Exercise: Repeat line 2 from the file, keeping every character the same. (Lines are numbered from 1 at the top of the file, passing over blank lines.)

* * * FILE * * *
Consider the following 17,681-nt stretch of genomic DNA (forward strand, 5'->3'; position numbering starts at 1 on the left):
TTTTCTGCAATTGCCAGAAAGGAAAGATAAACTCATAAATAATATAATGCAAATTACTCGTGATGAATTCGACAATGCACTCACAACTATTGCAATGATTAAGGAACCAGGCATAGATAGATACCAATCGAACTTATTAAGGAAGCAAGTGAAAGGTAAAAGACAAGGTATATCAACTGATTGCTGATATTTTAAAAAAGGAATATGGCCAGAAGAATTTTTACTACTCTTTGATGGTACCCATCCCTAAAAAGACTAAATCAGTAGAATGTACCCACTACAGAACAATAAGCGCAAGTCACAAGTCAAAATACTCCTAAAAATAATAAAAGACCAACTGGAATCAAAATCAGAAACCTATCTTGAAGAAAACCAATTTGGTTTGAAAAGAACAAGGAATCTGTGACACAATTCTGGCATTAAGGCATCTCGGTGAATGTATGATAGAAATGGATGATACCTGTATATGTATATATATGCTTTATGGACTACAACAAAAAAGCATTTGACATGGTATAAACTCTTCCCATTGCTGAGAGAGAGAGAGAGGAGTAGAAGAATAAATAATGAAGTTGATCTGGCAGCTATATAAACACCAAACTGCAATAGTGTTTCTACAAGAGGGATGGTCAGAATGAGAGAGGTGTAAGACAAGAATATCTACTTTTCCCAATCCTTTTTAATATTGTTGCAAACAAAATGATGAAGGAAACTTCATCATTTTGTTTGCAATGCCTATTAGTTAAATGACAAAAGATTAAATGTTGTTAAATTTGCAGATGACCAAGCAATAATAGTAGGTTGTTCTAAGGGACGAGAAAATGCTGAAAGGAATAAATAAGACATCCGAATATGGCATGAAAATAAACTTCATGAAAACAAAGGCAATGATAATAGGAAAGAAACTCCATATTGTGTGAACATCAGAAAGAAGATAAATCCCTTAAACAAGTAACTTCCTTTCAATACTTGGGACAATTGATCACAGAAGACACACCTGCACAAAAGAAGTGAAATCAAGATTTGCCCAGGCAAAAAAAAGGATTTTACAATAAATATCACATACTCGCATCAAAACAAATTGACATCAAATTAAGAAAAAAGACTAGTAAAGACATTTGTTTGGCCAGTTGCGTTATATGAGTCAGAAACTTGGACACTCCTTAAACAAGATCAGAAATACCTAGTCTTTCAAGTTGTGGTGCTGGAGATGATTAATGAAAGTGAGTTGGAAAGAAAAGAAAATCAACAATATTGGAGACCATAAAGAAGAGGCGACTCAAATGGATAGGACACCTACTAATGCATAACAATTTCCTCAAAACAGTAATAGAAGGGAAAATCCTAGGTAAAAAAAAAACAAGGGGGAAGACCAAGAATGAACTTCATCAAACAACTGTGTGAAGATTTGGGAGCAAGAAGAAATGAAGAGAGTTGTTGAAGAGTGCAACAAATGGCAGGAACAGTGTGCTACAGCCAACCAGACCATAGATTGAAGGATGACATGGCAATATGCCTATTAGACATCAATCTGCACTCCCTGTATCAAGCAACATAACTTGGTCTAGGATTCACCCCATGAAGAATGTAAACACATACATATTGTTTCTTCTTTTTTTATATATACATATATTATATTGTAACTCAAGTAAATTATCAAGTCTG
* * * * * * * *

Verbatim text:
TTTTCTGCAATTGCCAGAAAGGAAAGATAAACTCATAAATAATATAATGCAAATTACTCGTGATGAATTCGACAATGCACTCACAACTATTGCAATGATTAAGGAACCAGGCATAGATAGATACCAATCGAACTTATTAAGGAAGCAAGTGAAAGGTAAAAGACAAGGTATATCAACTGATTGCTGATATTTTAAAAAAGGAATATGGCCAGAAGAATTTTTACTACTCTTTGATGGTACCCATCCCTAAAAAGACTAAATCAGTAGAATGTACCCACTACAGAACAATAAGCGCAAGTCACAAGTCAAAATACTCCTAAAAATAATAAAAGACCAACTGGAATCAAAATCAGAAACCTATCTTGAAGAAAACCAATTTGGTTTGAAAAGAACAAGGAATCTGTGACACAATTCTGGCATTAAGGCATCTCGGTGAATGTATGATAGAAATGGATGATACCTGTATATGTATATATATGCTTTATGGACTACAACAAAAAAGCATTTGACATGGTATAAACTCTTCCCATTGCTGAGAGAGAGAGAGAGGAGTAGAAGAATAAATAATGAAGTTGATCTGGCAGCTATATAAACACCAAACTGCAATAGTGTTTCTACAAGAGGGATGGTCAGAATGAGAGAGGTGTAAGACAAGAATATCTACTTTTCCCAATCCTTTTTAATATTGTTGCAAACAAAATGATGAAGGAAACTTCATCATTTTGTTTGCAATGCCTATTAGTTAAATGACAAAAGATTAAATGTTGTTAAATTTGCAGATGACCAAGCAATAATAGTAGGTTGTTCTAAGGGACGAGAAAATGCTGAAAGGAATAAATAAGACATCCGAATATGGCATGAAAATAAACTTCATGAAAACAAAGGCAATGATAATAGGAAAGAAACTCCATATTGTGTGAACATCAGAAAGAAGATAAATCCCTTAAACAAGTAACTTCCTTTCAATACTTGGGACAATTGATCACAGAAGACACACCTGCACAAAAGAAGTGAAATCAAGATTTGCCCAGGCAAAAAAAAGGATTTTACAATAAATATCACATACTCGCATCAAAACAAATTGACATCAAATTAAGAAAAAAGACTAGTAAAGACATTTGTTTGGCCAGTTGCGTTATATGAGTCAGAAACTTGGACACTCCTTAAACAAGATCAGAAATACCTAGTCTTTCAAGTTGTGGTGCTGGAGATGATTAATGAAAGTGAGTTGGAAAGAAAAGAAAATCAACAATATTGGAGACCATAAAGAAGAGGCGACTCAAATGGATAGGACACCTACTAATGCATAACAATTTCCTCAAAACAGTAATAGAAGGGAAAATCCTAGGTAAAAAAAAAACAAGGGGGAAGACCAAGAATGAACTTCATCAAACAACTGTGTGAAGATTTGGGAGCAAGAAGAAATGAAGAGAGTTGTTGAAGAGTGCAACAAATGGCAGGAACAGTGTGCTACAGCCAACCAGACCATAGATTGAAGGATGACATGGCAATATGCCTATTAGACATCAATCTGCACTCCCTGTATCAAGCAACATAACTTGGTCTAGGATTCACCCCATGAAGAATGTAAACACATACATATTGTTTCTTCTTTTTTTATATATACATATATTATATTGTAACTCAAGTAAATTATCAAGTCTG